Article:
Thus, Triple Bottom Line (People, Planet & Profit) through Responsible Computing.
According to the ITU, which is the UN’s own agency for ICT, digitization will be a crucial catalyst for progress within all 17 UNs Sustainable Development Goals and thus in order to stop climate change.
The logic behind the above reasoning is obvious, as the whole foundation of human civilization and welfare is our ability to gather and pass on learning and knowledge so that future generations start on the platform of expertise that previous generations have built.
IT makes this knowledge sharing much easier and cheaper. Partly because access can be done wirelessly and partly because the costs are relatively low. Thus, the proliferation of internet access in just 25 years has overtaken the proliferation of electricity network (which has existed for 130 years) in sub-Saharan Africa. Here we see in several countries and regions that households have access to the internet, but without having access to electricity.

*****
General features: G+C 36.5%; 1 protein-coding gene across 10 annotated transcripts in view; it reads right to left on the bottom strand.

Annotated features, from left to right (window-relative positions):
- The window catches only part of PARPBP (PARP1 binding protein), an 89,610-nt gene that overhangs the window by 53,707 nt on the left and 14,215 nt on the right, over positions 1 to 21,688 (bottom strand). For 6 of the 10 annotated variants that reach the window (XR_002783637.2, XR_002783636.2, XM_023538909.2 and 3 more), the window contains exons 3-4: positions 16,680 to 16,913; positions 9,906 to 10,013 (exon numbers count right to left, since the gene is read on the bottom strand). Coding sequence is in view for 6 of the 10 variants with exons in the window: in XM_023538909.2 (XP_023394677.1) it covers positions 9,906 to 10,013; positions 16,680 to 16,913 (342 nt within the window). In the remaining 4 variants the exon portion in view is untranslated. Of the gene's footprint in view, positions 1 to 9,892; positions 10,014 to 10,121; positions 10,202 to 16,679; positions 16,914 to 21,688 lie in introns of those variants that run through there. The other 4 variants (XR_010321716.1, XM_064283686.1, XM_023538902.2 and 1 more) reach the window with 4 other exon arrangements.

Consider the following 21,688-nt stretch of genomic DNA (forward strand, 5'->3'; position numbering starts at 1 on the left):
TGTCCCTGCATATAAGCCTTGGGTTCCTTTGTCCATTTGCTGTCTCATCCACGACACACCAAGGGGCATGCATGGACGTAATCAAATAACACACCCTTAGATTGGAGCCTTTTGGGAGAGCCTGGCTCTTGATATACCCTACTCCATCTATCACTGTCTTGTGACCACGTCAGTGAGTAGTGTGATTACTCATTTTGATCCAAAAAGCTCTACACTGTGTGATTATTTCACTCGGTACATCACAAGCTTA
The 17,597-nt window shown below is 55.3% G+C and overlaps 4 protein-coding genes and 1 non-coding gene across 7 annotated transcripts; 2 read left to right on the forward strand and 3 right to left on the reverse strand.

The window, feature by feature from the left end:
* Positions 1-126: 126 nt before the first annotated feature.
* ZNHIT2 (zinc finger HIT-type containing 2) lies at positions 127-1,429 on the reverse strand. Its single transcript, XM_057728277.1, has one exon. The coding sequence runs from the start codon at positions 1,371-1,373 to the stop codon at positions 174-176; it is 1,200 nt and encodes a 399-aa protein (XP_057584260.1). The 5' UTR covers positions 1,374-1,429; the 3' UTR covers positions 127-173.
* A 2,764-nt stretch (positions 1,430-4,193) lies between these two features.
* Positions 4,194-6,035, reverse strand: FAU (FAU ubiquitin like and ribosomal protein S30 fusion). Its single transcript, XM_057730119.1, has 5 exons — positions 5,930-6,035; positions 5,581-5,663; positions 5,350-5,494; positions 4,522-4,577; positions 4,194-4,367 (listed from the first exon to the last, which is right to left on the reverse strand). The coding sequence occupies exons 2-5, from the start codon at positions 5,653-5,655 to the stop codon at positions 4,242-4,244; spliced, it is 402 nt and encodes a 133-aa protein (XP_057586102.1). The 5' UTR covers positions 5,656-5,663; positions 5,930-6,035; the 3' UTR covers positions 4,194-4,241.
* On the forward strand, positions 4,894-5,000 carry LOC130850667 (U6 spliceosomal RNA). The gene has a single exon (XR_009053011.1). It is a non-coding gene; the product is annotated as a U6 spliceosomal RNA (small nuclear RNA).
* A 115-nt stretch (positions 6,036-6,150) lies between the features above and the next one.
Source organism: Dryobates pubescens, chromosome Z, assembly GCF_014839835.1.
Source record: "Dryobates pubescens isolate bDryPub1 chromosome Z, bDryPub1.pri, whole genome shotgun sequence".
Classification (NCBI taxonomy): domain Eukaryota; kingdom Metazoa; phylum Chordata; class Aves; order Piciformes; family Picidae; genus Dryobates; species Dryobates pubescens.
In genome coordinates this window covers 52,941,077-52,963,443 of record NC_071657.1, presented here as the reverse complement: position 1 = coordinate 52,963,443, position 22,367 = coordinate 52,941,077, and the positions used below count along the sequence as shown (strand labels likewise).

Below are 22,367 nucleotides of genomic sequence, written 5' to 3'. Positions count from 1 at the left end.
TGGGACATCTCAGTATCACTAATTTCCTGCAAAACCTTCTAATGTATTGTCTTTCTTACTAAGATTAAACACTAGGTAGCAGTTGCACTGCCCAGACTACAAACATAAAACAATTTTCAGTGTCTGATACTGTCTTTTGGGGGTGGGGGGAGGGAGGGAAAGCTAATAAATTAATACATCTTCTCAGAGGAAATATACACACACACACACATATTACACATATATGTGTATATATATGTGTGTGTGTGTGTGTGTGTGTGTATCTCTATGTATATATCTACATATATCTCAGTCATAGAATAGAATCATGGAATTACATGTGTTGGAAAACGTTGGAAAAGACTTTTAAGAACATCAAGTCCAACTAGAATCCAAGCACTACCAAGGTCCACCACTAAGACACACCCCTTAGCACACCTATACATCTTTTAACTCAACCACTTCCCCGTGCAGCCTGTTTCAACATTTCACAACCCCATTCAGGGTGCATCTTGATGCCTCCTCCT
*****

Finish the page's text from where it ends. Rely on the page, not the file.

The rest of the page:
Access to the internet is a quantum leap for the knowledge society, and at least as crucial, it provides access to new business models, which in turn means that the standard of living rises with digital development.
And it is precisely this relationship that is absolutely crucial to one of the biggest global problems, namely population growth. The more people we become, the greater is the impact on the planet’s resources.
Digitization is good for society (and population growth?)
There is little doubt that humans are the most invasive species on the planet. Not necessarily measured in the amount of carbon and biomass, but measured in our influence on how things evolve on the planet and the consumption of the planet’s scarce resources, then we are the biggest threat to our own existence.
Dan Esty, environmental lawyer and professor at Yale, visited Copenhagen in early March. I had the honor of participating in a debate with Dan and several of our Danish climate activists. The starting point for the meeting was Dan’s latest book “A better planet”, where he presents 40 ideas for creating a sustainable future. Dan was on tour around the world, partly to present the book, and partly to get inspiration for future publications.